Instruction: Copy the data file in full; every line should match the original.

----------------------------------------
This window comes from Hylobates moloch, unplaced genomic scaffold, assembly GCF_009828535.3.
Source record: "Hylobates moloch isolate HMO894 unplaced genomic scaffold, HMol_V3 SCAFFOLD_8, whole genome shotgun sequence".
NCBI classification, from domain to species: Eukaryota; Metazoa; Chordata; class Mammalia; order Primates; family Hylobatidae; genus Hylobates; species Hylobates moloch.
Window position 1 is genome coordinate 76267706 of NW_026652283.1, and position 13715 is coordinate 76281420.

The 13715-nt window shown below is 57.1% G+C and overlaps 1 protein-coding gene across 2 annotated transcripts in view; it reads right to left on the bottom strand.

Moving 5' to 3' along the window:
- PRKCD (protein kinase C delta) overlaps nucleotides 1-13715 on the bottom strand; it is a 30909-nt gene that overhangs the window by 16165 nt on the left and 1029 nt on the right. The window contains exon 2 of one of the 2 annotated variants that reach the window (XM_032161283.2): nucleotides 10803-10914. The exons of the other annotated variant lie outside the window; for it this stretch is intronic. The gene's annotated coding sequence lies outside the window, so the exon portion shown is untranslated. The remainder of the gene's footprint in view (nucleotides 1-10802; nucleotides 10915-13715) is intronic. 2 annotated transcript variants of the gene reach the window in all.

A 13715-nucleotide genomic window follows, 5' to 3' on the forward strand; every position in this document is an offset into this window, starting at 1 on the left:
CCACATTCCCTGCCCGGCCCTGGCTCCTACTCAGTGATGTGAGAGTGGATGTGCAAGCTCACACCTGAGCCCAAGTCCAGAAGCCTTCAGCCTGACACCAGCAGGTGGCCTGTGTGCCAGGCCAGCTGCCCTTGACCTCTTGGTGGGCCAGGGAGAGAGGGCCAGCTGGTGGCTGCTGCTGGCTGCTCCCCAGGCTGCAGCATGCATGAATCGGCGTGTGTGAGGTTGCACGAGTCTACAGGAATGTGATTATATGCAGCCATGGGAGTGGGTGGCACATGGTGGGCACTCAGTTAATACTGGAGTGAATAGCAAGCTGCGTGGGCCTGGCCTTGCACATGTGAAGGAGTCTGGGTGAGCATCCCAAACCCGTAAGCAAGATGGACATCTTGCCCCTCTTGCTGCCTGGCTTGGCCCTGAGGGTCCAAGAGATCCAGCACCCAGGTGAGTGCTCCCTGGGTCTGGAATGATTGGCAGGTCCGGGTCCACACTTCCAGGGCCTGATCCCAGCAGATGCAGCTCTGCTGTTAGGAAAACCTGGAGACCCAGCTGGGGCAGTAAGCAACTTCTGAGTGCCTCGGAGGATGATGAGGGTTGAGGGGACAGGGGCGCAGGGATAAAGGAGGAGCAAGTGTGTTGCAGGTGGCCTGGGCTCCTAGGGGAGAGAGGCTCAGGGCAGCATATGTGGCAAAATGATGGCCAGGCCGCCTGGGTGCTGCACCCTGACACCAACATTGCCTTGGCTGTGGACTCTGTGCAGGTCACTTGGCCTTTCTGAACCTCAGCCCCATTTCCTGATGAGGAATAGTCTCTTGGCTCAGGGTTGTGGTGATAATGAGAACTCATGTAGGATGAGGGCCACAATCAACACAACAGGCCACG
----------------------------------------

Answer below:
This window comes from Hylobates moloch, unplaced genomic scaffold, assembly GCF_009828535.3.
Source record: "Hylobates moloch isolate HMO894 unplaced genomic scaffold, HMol_V3 SCAFFOLD_8, whole genome shotgun sequence".
NCBI classification, from domain to species: Eukaryota; Metazoa; Chordata; class Mammalia; order Primates; family Hylobatidae; genus Hylobates; species Hylobates moloch.
Window position 1 is genome coordinate 76267706 of NW_026652283.1, and position 13715 is coordinate 76281420.

The 13715-nt window shown below is 57.1% G+C and overlaps 1 protein-coding gene across 2 annotated transcripts in view; it reads right to left on the bottom strand.

Moving 5' to 3' along the window:
- PRKCD (protein kinase C delta) overlaps nucleotides 1-13715 on the bottom strand; it is a 30909-nt gene that overhangs the window by 16165 nt on the left and 1029 nt on the right. The window contains exon 2 of one of the 2 annotated variants that reach the window (XM_032161283.2): nucleotides 10803-10914. The exons of the other annotated variant lie outside the window; for it this stretch is intronic. The gene's annotated coding sequence lies outside the window, so the exon portion shown is untranslated. The remainder of the gene's footprint in view (nucleotides 1-10802; nucleotides 10915-13715) is intronic. 2 annotated transcript variants of the gene reach the window in all.

A 13715-nucleotide genomic window follows, 5' to 3' on the forward strand; every position in this document is an offset into this window, starting at 1 on the left:
CCACATTCCCTGCCCGGCCCTGGCTCCTACTCAGTGATGTGAGAGTGGATGTGCAAGCTCACACCTGAGCCCAAGTCCAGAAGCCTTCAGCCTGACACCAGCAGGTGGCCTGTGTGCCAGGCCAGCTGCCCTTGACCTCTTGGTGGGCCAGGGAGAGAGGGCCAGCTGGTGGCTGCTGCTGGCTGCTCCCCAGGCTGCAGCATGCATGAATCGGCGTGTGTGAGGTTGCACGAGTCTACAGGAATGTGATTATATGCAGCCATGGGAGTGGGTGGCACATGGTGGGCACTCAGTTAATACTGGAGTGAATAGCAAGCTGCGTGGGCCTGGCCTTGCACATGTGAAGGAGTCTGGGTGAGCATCCCAAACCCGTAAGCAAGATGGACATCTTGCCCCTCTTGCTGCCTGGCTTGGCCCTGAGGGTCCAAGAGATCCAGCACCCAGGTGAGTGCTCCCTGGGTCTGGAATGATTGGCAGGTCCGGGTCCACACTTCCAGGGCCTGATCCCAGCAGATGCAGCTCTGCTGTTAGGAAAACCTGGAGACCCAGCTGGGGCAGTAAGCAACTTCTGAGTGCCTCGGAGGATGATGAGGGTTGAGGGGACAGGGGCGCAGGGATAAAGGAGGAGCAAGTGTGTTGCAGGTGGCCTGGGCTCCTAGGGGAGAGAGGCTCAGGGCAGCATATGTGGCAAAATGATGGCCAGGCCGCCTGGGTGCTGCACCCTGACACCAACATTGCCTTGGCTGTGGACTCTGTGCAGGTCACTTGGCCTTTCTGAACCTCAGCCCCATTTCCTGATGAGGAATAGTCTCTTGGCTCAGGGTTGTGGTGATAATGAGAACTCATGTAGGATGAGGGCCACAATCAACACAACAGGCCACG